The "war" on saturated fat is the biggest mistake in the history of nutrition.
As people have reduced their intake of animal fat and cholesterol, many serious diseases have gone up.
We are now in the midst of worldwide pandemics of obesity, metabolic syndrome and type II diabetes.
Scientists are now beginning to realize that the entire low-fat dogma was based on flawed studies that have since been thoroughly debunked.
Here are 6 graphs that clearly show how incredibly damaging it has been to advise people to reduce their consumption of animal fat.
Data from: Hoenselaar R. Further response from Hoenselaar. British Journal of Nutrition, 2012.
Have you ever heard of the "French Paradox"?
It is a phrase used to describe the seemingly "paradoxical" fact that French people have a low risk of heart disease, while eating a diet that is high in saturated fat.
Well... here is the European paradox, where there is simply no correlation between saturated fat consumption and heart disease deaths in different countries in Europe.
If anything, the countries eating more saturated fat have a lower risk of dying from heart disease.
Thanks to Dr. Andreas Eenfeldt for the enhanced graph.
Source: National Center for Health Statistics (US). Health, United States, 2008: With Special Feature on the Health of Young Adults. Hyattsville (MD): National Center for Health Statistics (US); 2009 Mar. Chartbook.
Back in the year 1977, the low-fat diet was recommended to all Americans. Looking back, it is interesting to see that the obesity epidemic started at almost the exact same time the guidelines first came out.
Although this graph doesn't prove anything (correlation does not equal causation), this does make sense because people started giving up traditional foods like butter, in place of processed "low-fat" foods high in sugar.
Since then, many massive studies have been conducted on the low-fat diet. These studies show clearly that the low-fat diet does not cause weight loss and has zero effect on cardiovascular disease in the long term (6, 7, 8).
Despite the poor results in the studies, this diet is still recommended by nutrition organizations all over the world.
Source: Brehm BJ, et al. A randomized trial comparing a very low carbohydrate diet and a calorie-restricted low fat diet on body weight and cardiovascular risk factors in healthy women. The Journal of Clinical Endocrinology & Metabolism, 2003.
If animal fat was as bad as they say, then diets that contain a lot of it should be both fattening and harmful to your health. However, the studies do NOT back this up.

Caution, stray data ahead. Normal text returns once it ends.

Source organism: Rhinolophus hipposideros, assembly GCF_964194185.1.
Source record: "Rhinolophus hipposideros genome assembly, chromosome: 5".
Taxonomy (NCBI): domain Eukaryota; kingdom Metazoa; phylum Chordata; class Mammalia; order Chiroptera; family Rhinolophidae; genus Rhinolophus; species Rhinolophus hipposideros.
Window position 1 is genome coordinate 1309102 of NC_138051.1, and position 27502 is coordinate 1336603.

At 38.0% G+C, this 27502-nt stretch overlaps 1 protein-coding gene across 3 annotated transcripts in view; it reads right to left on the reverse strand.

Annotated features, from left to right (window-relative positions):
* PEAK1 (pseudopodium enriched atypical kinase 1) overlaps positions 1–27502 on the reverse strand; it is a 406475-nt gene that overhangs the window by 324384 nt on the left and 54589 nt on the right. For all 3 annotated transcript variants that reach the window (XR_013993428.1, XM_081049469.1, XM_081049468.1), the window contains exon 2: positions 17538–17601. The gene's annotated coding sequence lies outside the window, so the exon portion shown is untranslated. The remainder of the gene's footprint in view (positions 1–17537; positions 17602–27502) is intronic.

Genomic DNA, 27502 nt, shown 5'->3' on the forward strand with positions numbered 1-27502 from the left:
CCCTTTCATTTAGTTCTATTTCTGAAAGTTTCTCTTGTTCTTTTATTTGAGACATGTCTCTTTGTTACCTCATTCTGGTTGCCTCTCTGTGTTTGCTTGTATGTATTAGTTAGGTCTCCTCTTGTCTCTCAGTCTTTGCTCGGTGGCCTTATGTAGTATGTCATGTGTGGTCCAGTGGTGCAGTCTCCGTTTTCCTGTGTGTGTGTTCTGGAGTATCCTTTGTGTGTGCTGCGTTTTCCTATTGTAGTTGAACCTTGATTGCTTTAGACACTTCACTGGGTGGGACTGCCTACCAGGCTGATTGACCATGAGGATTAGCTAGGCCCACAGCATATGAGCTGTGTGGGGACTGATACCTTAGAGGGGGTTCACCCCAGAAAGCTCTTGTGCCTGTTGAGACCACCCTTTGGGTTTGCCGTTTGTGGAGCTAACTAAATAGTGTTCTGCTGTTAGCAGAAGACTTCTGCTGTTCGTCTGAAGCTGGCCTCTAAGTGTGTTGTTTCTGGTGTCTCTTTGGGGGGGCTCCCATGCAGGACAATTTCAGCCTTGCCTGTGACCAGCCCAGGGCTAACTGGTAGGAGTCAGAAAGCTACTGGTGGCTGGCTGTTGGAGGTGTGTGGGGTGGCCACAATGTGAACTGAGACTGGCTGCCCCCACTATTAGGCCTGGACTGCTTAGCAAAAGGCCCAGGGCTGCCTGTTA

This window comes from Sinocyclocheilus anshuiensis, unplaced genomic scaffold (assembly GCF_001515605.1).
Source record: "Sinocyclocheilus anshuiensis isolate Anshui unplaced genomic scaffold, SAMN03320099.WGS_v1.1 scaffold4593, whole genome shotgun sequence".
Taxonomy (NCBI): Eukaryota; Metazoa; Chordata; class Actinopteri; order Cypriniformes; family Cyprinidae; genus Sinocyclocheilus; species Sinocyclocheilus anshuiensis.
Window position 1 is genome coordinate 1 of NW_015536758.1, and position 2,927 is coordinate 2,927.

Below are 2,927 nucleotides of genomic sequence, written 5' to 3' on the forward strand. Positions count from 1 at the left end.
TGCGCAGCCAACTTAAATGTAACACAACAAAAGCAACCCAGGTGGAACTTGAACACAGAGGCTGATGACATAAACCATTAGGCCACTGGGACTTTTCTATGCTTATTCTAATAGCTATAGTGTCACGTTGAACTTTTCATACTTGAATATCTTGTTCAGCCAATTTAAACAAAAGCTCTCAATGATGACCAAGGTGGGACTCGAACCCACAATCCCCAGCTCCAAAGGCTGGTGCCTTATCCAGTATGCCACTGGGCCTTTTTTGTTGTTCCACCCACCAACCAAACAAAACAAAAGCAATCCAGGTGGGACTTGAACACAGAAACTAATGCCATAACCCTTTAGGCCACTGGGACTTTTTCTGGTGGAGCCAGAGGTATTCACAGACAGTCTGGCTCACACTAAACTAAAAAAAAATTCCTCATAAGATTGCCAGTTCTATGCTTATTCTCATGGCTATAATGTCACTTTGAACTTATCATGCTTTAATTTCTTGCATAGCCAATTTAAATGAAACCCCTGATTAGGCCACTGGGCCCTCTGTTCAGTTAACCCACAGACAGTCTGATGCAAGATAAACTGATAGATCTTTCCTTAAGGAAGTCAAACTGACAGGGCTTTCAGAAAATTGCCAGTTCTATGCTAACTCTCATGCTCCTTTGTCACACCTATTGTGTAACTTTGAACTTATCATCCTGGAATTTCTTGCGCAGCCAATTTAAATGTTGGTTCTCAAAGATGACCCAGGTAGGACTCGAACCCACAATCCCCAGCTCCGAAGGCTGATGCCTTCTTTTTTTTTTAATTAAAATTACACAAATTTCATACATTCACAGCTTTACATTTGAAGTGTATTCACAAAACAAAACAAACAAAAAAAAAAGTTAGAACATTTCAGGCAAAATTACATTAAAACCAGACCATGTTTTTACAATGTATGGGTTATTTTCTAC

In the study above, women eating a low-carb, high-fat diet until fullness lost more than twice as much weight as women eating a calorie restricted low-fat diet.
The truth is, diets that are high in fat (but low in carbs) consistently lead to much better results than low-fat, high carb diets.
Source: Dr. Stephan Guyenet. The American Diet. 2012.
In the 20th century, several serious diseases became common in humans.
The heart disease epidemic started around 1930, the obesity epidemic started in 1980 and the diabetes epidemic started around 1990.
Even though these diseases were almost unheard of before, they have now become the biggest health problems in the world, killing millions of people per year.
It is clear from the graph above, that these diseases have skyrocketed as animal fats have been replaced with shortening, margarine and processed vegetable oils.
Source: Hu FB, et al. Trends in the Incidence of Coronary Heart Disease and Changes in Diet and Lifestyle in Women. The New England Journal of Medicine, 2000.
It amazes me that some people still blame traditional foods like meat and butter for the diseases of civilization.
These foods have sustained humans in good health for a very long time and blaming new diseases on old foods just doesn't make sense.
All the data shows that people actually reduced their consumption of these foods as these diseases went up.
The graph above, from the Nurses Health Study, shows that Americans were reducing their intake of red meat and full-fat dairy at the same time the obesity epidemic was starting.
Source: Gillman MW, et al. Margarine intake and subsequent coronary heart disease in men. Epidemiology, 1997. Photo source: Whole Health Source.
Back when everyone started pointing the finger at saturated fat as the cause of heart disease, butter and other high-fat dairy products were demonized.
Nutrition professionals all over the world started telling people to replace butter with margarine... which was low in saturated fat, but high in man-made trans fats.
In the graph above, based on the Framingham Heart Study, you can see how heart disease risk goes up as people eat less butter and more margarine instead.
For some very strange reason, many health organizations are still recommending that we avoid heart-healthy butter and replace it with processed margarine.